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Research Papers

# Analysis of the Flow Characteristics of Two Nonrotating Rotor Blades

[+] Author and Article Information
R. P. van Rooij

Wind Energy Group, Faculty of Aerospace Engineering, Delft University of Technology, Kluyverweg 1, 2629 HS Delft, The Netherlandsr.p.j.o.m.vanrooij@tudelft.nl

J. Sol. Energy Eng 130(3), 031015 (Jul 16, 2008) (13 pages) doi:10.1115/1.2931507 History: Received February 21, 2007; Revised September 17, 2007; Published July 16, 2008

## Abstract

The investigation focuses on the analysis of the airfoil segment performances along rotor blades in the parked configuration. In this research, wind tunnel experiments on two twisted blade geometries with different airfoils played a dominant role. These measurements were carried out by the Swedish Aeronautical Research Institute, former FFA, and by the American National Renewable Energy Laboratories (NREL) during the Unsteady Aerodynamic Experiment. The spans of the blades were $2.375m$ and $5m$, the STORK 5 WPX and the NREL Phase VI blade, respectively. Five span locations (inboard, midspan, outboard, and tip regions) were considered and compared with the 2D airfoil characteristics. Wing model experiments with similar blade aspect ratio were included in the research. Furthermore, the commercial computational fluid dynamics code FLUENT was used for the validation and analysis of the spanwise lift and drag coefficients at four different pitch settings, $20deg$, $30deg$, $45deg$, and $60deg$. The computed pressure distributions compared reasonably well, but the derived lift and drag showed quite some differences with the blade measurements. The lift coefficients for the sections beyond the leading-edge stall angle of the STORK blade were larger than for the NREL blade and were close to that of a wing model with similar airfoil and aspect ratio. Lift and drag coefficients for the sections of the two blades were always much smaller than the 2D results. The drag values for both blades showed quite some agreement, and airfoil and blade dependency seemed to be small.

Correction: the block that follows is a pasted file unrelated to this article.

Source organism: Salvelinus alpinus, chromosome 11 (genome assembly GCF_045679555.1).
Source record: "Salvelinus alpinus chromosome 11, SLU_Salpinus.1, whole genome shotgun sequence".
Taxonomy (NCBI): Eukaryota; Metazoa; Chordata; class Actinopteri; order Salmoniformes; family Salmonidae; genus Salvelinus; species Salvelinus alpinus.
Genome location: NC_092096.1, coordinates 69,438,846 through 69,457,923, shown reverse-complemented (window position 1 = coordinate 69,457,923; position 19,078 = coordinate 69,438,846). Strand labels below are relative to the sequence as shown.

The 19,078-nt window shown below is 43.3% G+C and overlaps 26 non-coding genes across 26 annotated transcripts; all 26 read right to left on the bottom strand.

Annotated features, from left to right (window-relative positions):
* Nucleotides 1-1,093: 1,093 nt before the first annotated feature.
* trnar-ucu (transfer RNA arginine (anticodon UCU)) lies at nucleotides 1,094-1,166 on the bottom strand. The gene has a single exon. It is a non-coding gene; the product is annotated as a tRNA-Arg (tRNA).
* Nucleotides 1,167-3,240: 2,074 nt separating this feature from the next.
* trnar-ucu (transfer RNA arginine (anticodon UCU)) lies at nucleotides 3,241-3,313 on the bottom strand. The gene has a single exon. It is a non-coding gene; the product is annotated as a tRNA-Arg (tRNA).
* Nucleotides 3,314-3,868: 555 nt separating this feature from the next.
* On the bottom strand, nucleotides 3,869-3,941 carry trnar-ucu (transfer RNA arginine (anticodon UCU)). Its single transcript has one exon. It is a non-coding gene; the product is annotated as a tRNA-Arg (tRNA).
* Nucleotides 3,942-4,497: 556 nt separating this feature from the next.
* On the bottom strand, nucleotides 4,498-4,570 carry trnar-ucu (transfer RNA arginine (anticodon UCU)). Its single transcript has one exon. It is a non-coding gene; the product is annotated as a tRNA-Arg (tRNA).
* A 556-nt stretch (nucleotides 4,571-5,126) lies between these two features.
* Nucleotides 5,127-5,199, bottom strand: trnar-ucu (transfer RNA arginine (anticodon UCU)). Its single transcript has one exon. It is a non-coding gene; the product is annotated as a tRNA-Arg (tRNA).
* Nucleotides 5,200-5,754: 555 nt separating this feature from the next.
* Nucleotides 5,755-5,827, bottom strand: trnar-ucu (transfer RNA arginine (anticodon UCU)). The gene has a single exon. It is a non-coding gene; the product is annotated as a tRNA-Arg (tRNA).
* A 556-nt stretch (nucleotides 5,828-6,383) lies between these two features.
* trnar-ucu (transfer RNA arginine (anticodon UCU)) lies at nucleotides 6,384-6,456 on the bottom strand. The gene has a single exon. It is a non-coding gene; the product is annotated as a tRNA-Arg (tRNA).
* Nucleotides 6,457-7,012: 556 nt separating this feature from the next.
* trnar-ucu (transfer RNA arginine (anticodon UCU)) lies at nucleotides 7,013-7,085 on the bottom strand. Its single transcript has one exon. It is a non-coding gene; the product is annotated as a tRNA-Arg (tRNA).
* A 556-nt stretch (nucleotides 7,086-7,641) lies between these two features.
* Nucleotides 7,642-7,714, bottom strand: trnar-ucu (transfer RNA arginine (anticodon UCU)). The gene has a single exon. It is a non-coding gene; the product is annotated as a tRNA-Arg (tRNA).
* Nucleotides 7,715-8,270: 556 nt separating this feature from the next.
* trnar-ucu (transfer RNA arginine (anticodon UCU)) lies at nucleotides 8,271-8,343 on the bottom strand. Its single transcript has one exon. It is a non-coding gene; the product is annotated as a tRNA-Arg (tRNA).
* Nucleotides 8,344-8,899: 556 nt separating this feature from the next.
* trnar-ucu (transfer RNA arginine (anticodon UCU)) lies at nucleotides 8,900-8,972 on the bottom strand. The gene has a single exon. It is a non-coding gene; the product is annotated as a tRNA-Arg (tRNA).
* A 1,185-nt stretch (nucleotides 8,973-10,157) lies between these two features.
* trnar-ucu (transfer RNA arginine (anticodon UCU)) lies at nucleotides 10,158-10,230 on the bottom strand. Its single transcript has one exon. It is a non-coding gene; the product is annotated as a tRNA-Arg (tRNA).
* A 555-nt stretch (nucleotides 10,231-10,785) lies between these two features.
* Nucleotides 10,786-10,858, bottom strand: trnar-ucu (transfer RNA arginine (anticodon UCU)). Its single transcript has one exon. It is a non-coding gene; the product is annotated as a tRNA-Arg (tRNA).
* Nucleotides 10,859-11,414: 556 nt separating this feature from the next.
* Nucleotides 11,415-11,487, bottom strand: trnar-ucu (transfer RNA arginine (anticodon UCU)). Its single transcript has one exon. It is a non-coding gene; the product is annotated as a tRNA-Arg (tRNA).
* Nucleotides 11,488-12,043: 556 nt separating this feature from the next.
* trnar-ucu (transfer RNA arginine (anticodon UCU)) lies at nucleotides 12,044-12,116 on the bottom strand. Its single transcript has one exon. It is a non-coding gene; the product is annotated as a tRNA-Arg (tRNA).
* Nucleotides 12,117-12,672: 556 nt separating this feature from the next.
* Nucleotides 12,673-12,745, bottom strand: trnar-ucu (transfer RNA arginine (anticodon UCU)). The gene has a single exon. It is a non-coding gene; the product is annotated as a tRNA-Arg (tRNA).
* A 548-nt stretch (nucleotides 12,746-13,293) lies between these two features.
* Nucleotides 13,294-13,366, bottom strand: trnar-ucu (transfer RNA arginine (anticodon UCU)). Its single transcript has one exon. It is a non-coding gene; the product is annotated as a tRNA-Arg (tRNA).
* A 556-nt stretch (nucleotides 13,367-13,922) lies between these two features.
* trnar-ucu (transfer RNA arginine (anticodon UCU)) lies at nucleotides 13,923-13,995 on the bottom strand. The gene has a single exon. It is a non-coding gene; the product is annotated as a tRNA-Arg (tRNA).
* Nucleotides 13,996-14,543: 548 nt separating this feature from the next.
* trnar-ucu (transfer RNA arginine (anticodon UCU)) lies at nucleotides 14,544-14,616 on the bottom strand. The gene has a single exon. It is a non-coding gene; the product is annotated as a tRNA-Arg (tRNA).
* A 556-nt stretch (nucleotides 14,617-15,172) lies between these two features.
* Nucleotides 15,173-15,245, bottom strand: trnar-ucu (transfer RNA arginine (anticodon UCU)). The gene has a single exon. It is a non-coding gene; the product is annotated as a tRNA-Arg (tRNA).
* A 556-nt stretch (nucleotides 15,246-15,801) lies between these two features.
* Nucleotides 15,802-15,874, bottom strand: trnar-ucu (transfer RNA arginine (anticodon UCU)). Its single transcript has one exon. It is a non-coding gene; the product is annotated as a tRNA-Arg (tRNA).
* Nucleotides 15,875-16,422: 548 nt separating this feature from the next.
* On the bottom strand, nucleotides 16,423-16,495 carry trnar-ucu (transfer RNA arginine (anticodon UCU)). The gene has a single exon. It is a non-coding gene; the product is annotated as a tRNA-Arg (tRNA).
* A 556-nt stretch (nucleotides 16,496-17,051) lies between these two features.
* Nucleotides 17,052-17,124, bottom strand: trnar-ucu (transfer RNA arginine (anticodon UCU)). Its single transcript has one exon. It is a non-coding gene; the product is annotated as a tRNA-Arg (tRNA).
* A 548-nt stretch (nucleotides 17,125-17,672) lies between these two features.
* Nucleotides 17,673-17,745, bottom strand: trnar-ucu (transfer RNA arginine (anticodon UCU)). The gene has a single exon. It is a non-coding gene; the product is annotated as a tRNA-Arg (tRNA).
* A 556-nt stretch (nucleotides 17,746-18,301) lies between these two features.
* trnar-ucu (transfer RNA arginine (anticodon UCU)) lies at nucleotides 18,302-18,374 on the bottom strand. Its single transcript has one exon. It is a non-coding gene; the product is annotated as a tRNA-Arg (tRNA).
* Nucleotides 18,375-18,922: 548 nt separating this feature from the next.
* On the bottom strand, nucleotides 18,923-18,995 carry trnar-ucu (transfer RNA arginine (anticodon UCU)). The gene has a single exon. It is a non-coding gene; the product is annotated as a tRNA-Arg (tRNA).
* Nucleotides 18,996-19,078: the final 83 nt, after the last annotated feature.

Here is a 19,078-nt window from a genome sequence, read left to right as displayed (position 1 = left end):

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## Figures

Figure 2

The lift curves from the blade measurements compared to 2D experimental data of CSU

Figure 3

The drag curves from the blade sections compared to 2D experimental data of CSU

Figure 4

The lift characteristics from the twisted blade measurements compared to those of the straight wing model of Ostowari and Naik (1-2)

Figure 5

The drag curves from the twisted blade measurements compared to those of the straight wing model (1-2)

Figure 6

Grid description and domain composition

Figure 7

CFD (DES) pressure distributions for the NREL blade at a pitch angle of 20deg compared with the spanwise results from the experiment

Figure 8

Comparison of the spanwise pressure distributions for the NREL blade at a pitch angle of 60deg between CFD (DES) and experiment

Figure 9

Comparison of the spanwise pressure distributions for the FFA blade at a pitch angle of 20deg between CFD (DES) and experiment

Figure 10

Comparison of the spanwise pressure distributions for the FFA blade at a pitch angle of 26deg between CFD (k-ω) and experiment. Upper left corner is at r∕=0.30 and varies via r∕R=0.55, 0.75, 0.85, 0925 to r∕R=0.95 at the bottom right. Picture from Ref. 7.

Figure 1

Blade planform and pressure tap locations of the blade in the NREL tests and the STORK 5 WPX blade (12)

Figure 11

Comparison of the spanwise pressure distributions for the FFA blade at a pitch angle of 30deg between CFD (DES) and experiment

Figure 12

The lift characteristics of computed and measured FFA and NREL blade. The measured blade segment data are in the areas of FFA and NREL (horizontal lines).

Figure 13

The drag performance of the computed and measured FFA and NREL blade. The measured segment data are in the areas of FFA and NREL (horizontal lines).

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